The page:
California Natural Pools
By Misty Hall
It’s almost summer time! That means lots of time in the sun — and probably the swimming pool, too. Sure, you’re having fun and getting exercise in that sparkling blue water. But have you ever stopped to think about what you’re swimming in, and why it stings your eyeballs and turns your hair green?
“We’re paying attention to what we put in our bodies; we’re looking at all THOSE chemicals,” points out Peggy Wiles. “But we’re still swimming in chemicals!”
Peggy and her friend/business partner, Troy Becker, are offering an alternative to traditional swimming pools, and all the chemicals necessary to keep them clean. Their company, California Natural Pools, builds systems that mimic processes found in nature to create an entirely chemical-free — and entirely safe — swimming pool.
There are a lot of misconceptions about what a “natural swimming pool” actually is. “People will say, ’Oh, I have one of those, I have a salt water pool.’ Well, a salt pool is not a natural pool!” Peggy says. “It’s a chemical pool that goes one step worse for the environment. It puts those salts into the groundwater, and they never go away.” Some cities and municipalities have even started banning salt water pools.
Natural swimming pools are, by design and by necessity, “wetlands ecosystems,” Peggy says. In the simplest of terms, California Natural Pools uses plants and other living organisms to naturally filter the water.
“They’re a beneficial bacterial factory,” Troy says. “It’s safe and healthy. It’s natural, living water. A chemical pool — that’s dead water.”
Typically, a natural swimming pool will have two main areas: the swimming pool itself, and the regeneration zone — basically, a lush green pond through which the swimming pool water is pumped to purify it. The regeneration zone can surround the actual swimming pool, as it is found in nature, or it can be in a separate (but connected) location nearby. If space is limited, the new technology of biofilters can now serve as a substitute for a normal regeneration zone.
But it’s hard to beat the appeal of having not only a pool to swim in, but an aesthetically pleasing pond to enjoy, as well.
“It’s the perfect opportunity for people who want a garden, who want flowers and blooms and color in their landscape,” Peggy says. “But you’re not just pouring irrigation water on plants. You’ve got a beautiful water garden in your yard, all contained. But you’re not wasting that water. It’s part of an ecosystem and a balance of beautiful plants.”
Within the regeneration zone are fully submerged underwater plants such as hornwort and eelgrass, as well as plants that emerge from the surface, like calla lilies, lotus, papyrus, miniature cattails, and grasses. They break down organic impurities and purify the water.
Another benefit of a natural pool: more wildlife. “Dragonflies, bees, frogs — they’re all signs of a good ecosystem,” Troy explains. “We’re actually looking for those things to make sure it (the pool) is working properly.”
But getting it to work properly requires a lot of training. “This is not something you can just learn from a book,” Troy says of building natural swimming pools. “You really need to know what you’re doing. You’re creating an ecosystem.” They go to Europe several times a year, where natural swimming pools are far more established and normalized than they are in the U.S., and where there are more builders. There, they attend educational seminars with BioNova experts, the company whose methods and equipment California Natural Pools utilizes, and through which they are licensed. They also have a chance to meet with peers, with whom they can swap techniques and troubleshoot. “We have partners in Russia, Egypt, Switzerland, Dubai, the Philippines, Australia,” Troy says, “The best pond and pool builders in the world are part of this.”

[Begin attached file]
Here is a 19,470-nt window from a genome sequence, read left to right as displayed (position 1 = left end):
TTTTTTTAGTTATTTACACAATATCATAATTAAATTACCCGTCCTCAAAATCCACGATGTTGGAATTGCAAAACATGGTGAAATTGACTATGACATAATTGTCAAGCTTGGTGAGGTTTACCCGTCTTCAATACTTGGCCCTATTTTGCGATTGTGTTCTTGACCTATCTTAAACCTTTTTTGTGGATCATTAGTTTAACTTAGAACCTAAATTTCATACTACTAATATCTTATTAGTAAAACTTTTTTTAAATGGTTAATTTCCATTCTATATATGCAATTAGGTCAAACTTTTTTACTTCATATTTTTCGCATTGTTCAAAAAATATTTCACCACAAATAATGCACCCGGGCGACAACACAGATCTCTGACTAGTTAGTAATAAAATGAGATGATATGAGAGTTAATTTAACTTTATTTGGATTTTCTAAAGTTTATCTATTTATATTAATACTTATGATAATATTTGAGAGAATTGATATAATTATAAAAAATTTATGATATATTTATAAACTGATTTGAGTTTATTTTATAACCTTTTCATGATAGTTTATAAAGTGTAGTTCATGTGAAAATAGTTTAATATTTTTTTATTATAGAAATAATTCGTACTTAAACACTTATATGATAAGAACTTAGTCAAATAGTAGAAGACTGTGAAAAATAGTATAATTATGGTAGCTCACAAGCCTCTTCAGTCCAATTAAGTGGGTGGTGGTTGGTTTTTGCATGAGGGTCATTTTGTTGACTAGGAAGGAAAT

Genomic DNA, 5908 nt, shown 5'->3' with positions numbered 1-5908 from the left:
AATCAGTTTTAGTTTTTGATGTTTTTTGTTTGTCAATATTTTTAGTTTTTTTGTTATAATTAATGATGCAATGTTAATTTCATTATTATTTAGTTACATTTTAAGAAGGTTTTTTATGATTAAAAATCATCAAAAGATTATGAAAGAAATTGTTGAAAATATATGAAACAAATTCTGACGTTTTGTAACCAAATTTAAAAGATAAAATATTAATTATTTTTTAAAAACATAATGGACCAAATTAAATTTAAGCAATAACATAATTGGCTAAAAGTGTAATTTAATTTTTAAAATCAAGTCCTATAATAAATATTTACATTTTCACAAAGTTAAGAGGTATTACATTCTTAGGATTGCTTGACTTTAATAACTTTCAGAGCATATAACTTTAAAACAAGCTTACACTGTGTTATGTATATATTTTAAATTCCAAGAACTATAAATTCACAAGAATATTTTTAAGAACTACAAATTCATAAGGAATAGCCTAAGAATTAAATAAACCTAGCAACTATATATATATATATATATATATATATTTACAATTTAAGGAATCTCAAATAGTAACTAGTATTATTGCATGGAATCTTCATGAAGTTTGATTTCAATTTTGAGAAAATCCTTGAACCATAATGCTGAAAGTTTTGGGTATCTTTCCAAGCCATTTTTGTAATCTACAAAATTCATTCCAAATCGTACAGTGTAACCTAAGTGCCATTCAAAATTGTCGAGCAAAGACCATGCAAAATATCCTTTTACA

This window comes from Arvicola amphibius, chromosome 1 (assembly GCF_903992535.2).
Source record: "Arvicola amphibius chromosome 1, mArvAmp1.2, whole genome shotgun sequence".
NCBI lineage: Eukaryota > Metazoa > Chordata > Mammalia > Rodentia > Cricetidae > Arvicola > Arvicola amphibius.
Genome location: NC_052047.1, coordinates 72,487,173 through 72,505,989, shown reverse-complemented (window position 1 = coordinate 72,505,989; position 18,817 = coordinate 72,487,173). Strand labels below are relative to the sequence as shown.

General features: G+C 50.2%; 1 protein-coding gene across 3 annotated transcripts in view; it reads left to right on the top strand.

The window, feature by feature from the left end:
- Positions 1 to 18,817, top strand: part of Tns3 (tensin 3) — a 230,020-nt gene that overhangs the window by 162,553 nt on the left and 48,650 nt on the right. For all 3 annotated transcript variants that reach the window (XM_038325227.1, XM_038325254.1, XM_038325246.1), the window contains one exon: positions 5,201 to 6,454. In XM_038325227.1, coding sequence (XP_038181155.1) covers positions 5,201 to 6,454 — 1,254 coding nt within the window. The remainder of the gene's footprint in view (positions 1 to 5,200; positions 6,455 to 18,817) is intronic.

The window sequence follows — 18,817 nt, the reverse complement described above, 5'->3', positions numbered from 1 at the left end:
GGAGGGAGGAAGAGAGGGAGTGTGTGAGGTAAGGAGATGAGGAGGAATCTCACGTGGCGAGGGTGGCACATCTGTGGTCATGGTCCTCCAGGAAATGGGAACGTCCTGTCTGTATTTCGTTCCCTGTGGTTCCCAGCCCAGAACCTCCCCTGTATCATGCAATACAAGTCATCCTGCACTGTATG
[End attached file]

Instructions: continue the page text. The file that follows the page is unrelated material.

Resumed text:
All of which gives California Natural Pools the tools they need to create some pretty incredible natural swimming pools. One of them, built in Ojai, was featured in the Animal Planet TV series, “The Pool Master.” They’ve also converted a number of traditional pools into natural swimming pools. They’ve even participated in the construction of the United States’ first public natural swimming pool, in Minneapolis’s Webber Park.
Sure, Troy and Peggy admit, a natural swimming pool does cost more to install than a traditional pool. But once established, these little habitats actually cost less to maintain. According to the California Natural Pools website, “The biological circulation loop can be operated 24 hours a day with approximately the same amount of energy as two 100W light bulbs.”
These natural swimming pool systems can also be expanded to larger systems. Currently, California Natural Pools is restoring an entire private lake to make it safe for swimming — and the surrounding wildlife. The same can be done with agricultural retention ponds.
But they recognize not everyone’s in the market for a natural pool, so Troy does still build traditional swimming pools, in addition to offering service and parts for them through the Ojai Pool Store in Meiners Oaks. When servicing and troubleshooting with clients, Troy says, “We don’t treat the symptom, we solve the problem — so people don’t have to come back.” And when building a new pool — traditional or natural — Troy and his team say they believe in educating the client. “We’re going to make sure they’re educated. We’re going to walk them through it … and teach them how to take care of their pool.”
For more information on natural swimming pools, visit californianaturalpools.com, call (805) 640-1288,
or stop by the Ojai Pool Store at 510 W. El Roblar Dr.